Q&A with writer-director DOUG ATCHISON
(AKEELAH AND THE BEE)
Before making AKEELAH AND THE BEE, Doug took classes with Judith - the Acting for Directors workshop, and the Actor-Director Laboratory, where he workshopped scenes from AKEELAH. The performances Doug directed in AKEELAH won numerous awards and nominations, for eleven-year-old Keke Palmer’s breakthrough performance in the title role – as well as for A-list veterans Laurence Fishburne and Angela Bassett. Doug took time out from casting and pre-production for his second film, THE THROWBACK, to come to the studio for a Q&A.
Doug was so generous with advice, and clear with examples, enormously practical and inspiring for both directors and actors. His openness and passion were themselves a priceless lesson and gift.
For these next three highlighted paragraphs I am indebted to John Beck, who took notes:
Doug talked to the actors about auditioning, saying “Auditions are almost created to be purposely awkward, I don’t know why, but they are.” He spoke about the trap that actors can fall into of going into a casting situation expecting to give a performance. That’s the wrong approach, he says. He said when you audition, even if you're reading with someone who has a monotone voice, it’s always about the other person. It’s about what happens between you and them. It’s not about you performing – you're not there to give a performance. You're there for something to occur between you and someone else. Even if your character has a long speech, he says, there's no such thing as a monologue – everything is an interaction. He said actors must get out of the mindset of “I hope they like me – I hope this is the one.” You're there to interact with someone who you're reading with - and you make a choice and be available to that person. Even if you must read the part with a person who is the equivalent of a potted plant, whatever the other person is doing, respond to that and if they're not doing anything, respond to that too.
And, Doug said, if you're reading with a director, the director may give you an adjustment. The actors that get called back are the ones who respond to the adjustment and are able to change and go in a different direction. Where it’s not happening is with the actors that say they understand the direction and then do it the same way they rehearsed it at home.
For directors, Doug emphasized preparation. In auditions, director should have ideas ahead of time for adjustments to ask the actors. A director must have the whole movie in mind when working on a scene, he said. Ask yourself, what has the character been trying to do for the whole movie? – that should inform you as to what intentions and adjustments to give the actors.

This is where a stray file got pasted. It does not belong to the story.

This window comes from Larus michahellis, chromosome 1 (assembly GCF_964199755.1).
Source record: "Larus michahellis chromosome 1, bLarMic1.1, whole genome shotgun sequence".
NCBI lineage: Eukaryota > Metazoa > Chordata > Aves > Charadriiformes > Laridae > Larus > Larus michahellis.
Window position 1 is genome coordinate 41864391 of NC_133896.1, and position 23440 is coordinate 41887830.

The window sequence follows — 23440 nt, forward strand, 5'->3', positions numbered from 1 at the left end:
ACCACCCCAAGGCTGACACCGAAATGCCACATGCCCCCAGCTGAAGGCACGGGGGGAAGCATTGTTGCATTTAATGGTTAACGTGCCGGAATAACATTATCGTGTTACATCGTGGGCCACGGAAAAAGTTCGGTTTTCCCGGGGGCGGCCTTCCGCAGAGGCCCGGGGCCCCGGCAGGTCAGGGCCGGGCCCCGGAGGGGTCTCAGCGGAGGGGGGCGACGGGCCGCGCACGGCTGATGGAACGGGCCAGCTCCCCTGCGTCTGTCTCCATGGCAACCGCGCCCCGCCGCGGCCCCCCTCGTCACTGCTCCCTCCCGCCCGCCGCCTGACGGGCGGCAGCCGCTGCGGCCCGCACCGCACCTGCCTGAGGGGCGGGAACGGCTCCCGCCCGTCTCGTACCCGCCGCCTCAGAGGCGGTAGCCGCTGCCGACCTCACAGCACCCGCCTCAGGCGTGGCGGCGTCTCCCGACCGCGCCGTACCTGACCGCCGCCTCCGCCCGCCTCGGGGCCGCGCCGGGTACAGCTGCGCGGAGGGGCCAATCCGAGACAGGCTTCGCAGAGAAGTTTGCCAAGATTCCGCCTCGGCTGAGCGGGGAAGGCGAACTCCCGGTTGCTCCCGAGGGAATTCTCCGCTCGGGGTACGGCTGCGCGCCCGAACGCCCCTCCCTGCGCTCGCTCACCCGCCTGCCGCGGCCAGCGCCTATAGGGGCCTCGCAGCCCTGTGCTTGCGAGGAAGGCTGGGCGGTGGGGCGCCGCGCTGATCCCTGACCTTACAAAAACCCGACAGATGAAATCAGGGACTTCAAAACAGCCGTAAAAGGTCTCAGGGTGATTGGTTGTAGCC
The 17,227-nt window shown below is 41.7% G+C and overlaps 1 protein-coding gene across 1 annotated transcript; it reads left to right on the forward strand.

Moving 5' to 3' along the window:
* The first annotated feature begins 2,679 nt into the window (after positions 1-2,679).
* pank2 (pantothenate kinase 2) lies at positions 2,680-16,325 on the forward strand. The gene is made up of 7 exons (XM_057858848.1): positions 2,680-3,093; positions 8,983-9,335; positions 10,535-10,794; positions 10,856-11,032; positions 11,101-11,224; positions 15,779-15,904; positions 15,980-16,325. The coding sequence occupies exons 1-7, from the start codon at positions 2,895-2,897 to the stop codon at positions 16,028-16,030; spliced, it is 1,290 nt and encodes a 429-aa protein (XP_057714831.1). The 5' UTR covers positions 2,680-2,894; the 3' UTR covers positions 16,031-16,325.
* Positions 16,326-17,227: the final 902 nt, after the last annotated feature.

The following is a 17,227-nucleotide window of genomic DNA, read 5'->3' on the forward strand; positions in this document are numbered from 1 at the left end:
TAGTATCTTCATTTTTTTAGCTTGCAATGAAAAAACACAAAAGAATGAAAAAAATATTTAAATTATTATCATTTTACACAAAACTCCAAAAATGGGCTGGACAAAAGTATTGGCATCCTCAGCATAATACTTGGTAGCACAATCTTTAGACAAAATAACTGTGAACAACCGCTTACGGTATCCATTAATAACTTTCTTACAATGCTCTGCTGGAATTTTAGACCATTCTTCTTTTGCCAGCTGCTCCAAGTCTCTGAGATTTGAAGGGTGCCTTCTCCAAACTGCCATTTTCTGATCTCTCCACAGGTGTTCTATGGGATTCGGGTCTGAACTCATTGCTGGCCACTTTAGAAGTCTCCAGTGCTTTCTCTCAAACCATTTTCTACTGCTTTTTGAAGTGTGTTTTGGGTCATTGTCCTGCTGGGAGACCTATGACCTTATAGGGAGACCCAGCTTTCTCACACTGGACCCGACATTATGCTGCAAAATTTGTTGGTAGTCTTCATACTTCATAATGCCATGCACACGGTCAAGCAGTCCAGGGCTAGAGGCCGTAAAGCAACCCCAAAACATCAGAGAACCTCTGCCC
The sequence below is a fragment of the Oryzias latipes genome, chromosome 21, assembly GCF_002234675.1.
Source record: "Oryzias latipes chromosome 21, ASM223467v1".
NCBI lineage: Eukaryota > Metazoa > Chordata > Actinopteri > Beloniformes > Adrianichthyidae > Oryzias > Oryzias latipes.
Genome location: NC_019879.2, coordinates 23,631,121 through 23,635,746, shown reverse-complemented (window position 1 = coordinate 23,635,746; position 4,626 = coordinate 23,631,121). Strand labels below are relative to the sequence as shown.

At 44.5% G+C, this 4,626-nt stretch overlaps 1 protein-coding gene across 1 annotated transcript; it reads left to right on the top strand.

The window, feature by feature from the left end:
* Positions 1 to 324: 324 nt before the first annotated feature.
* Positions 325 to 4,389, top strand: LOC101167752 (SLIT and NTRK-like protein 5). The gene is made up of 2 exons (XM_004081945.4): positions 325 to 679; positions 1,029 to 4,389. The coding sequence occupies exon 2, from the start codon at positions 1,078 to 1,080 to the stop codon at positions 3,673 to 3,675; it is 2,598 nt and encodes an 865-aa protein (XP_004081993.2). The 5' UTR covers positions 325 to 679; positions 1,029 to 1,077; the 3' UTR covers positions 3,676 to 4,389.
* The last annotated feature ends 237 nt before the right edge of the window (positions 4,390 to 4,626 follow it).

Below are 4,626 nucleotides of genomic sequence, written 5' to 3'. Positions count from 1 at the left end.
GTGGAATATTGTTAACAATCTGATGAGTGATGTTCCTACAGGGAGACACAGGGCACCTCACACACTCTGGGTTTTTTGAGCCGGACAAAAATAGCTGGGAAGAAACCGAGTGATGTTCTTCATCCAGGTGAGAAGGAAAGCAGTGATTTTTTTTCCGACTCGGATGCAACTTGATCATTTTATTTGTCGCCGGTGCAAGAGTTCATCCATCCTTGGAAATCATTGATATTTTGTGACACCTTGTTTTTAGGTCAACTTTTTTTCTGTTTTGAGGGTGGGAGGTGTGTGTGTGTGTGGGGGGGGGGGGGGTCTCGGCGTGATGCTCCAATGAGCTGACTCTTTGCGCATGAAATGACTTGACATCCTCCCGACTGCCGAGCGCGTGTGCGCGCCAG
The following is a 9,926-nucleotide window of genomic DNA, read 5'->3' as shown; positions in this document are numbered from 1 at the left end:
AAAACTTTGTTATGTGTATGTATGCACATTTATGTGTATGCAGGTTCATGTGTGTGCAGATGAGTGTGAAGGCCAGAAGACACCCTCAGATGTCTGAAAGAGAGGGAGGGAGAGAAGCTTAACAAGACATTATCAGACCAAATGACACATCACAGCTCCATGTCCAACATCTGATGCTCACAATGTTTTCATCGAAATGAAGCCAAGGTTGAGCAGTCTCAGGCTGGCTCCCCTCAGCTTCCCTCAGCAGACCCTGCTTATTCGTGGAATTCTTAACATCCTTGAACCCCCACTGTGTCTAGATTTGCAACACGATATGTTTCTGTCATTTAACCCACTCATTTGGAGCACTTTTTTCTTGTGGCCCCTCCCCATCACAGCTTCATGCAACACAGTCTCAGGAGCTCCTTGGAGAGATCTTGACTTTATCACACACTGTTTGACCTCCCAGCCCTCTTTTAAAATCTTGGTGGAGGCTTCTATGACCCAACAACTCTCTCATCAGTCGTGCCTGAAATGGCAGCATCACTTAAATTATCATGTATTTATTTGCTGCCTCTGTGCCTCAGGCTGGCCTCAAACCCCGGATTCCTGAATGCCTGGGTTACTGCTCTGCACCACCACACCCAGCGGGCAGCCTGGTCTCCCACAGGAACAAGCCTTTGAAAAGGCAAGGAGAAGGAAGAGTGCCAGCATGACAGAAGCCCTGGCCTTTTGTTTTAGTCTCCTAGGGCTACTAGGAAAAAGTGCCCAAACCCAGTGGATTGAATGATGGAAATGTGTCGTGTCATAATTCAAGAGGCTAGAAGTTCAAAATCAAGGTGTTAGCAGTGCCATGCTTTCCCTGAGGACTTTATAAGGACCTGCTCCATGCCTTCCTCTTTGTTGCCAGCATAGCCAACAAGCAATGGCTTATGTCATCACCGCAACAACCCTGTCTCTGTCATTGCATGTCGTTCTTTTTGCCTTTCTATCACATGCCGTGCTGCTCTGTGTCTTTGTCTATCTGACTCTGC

I (Judith) was pretty thrilled that all the examples Doug gave of audition issues for actors had to do with things I’m always telling actors in my classes – like surrendering to your partner no matter what. And preparing deeply enough that when you get a direction that’s different from your own idea, you can find its truth, and surrender to it.
It was massively helpful for actors – and directors – to hear how these principles apply to practical, professional situations.
For directors – all the examples Doug gave of “adjustments” were based in the process-oriented tools – emotional history, objectives, intentions, “opposites,” “as if’s.” Again, invaluable for directors to hear proof that these tools bring success and confidence on a professional set.
Doug also selected two scenes from AKEELAH in which there was an evolution in the choices because of discussion in rehearsal or on the set with the actors. He brought with him sides of those scenes, and a DVD of AKEELAH. Actors from the audience cold-read the scene, then Doug talked about his process when directing the scene, and then he screened the finished scene.
Doug’s trust and respect for the actors was so manifest in these examples! He was completely committed to his vision and equally committed to his openness and appreciation of actors’ intelligence and creativity. He spoke about how directors need to be clear in their ideas, and the importance of preparation in order to find clarity. All his examples of “clear” ideas were subtext ideas – never facile, result-oriented clichés. The clarity and strength of his ideas did not hinder but enhanced his ability to listen to the actors.
He also spoke of the ten years it took to get AKEELAH made, and his personal investment in the film’s themes. The lesson: Don’t stop caring. Don’t stop believing.
If you haven’t yet seen AKEELAH AND THE BEE, you should. A film with a positive message and commercial viability – told sensitively and honestly, without cliché, manipulation or preachiness. I highly recommend it!!!!
Doug wrote to me after the event, “As you can probably tell there’s a part of me that enjoys ‘teaching.’ That’s why if I’m available I usually accept offers to speak on panels. But usually it’s about writing — and it was actually more fun to talk about acting and directing, particularly with folks who were so eager to learn. The questions were excellent. And you create a wonderful environment for sharing.” He promised to return when he has finished THE THROWBACK, to share more stories with us.
Thank you to everyone who attended, and Glenn Ripps who took photos for the studio Facebook page, and John Beck who shared his notes with me, and the students who came early to help us set up – and especially to Doug!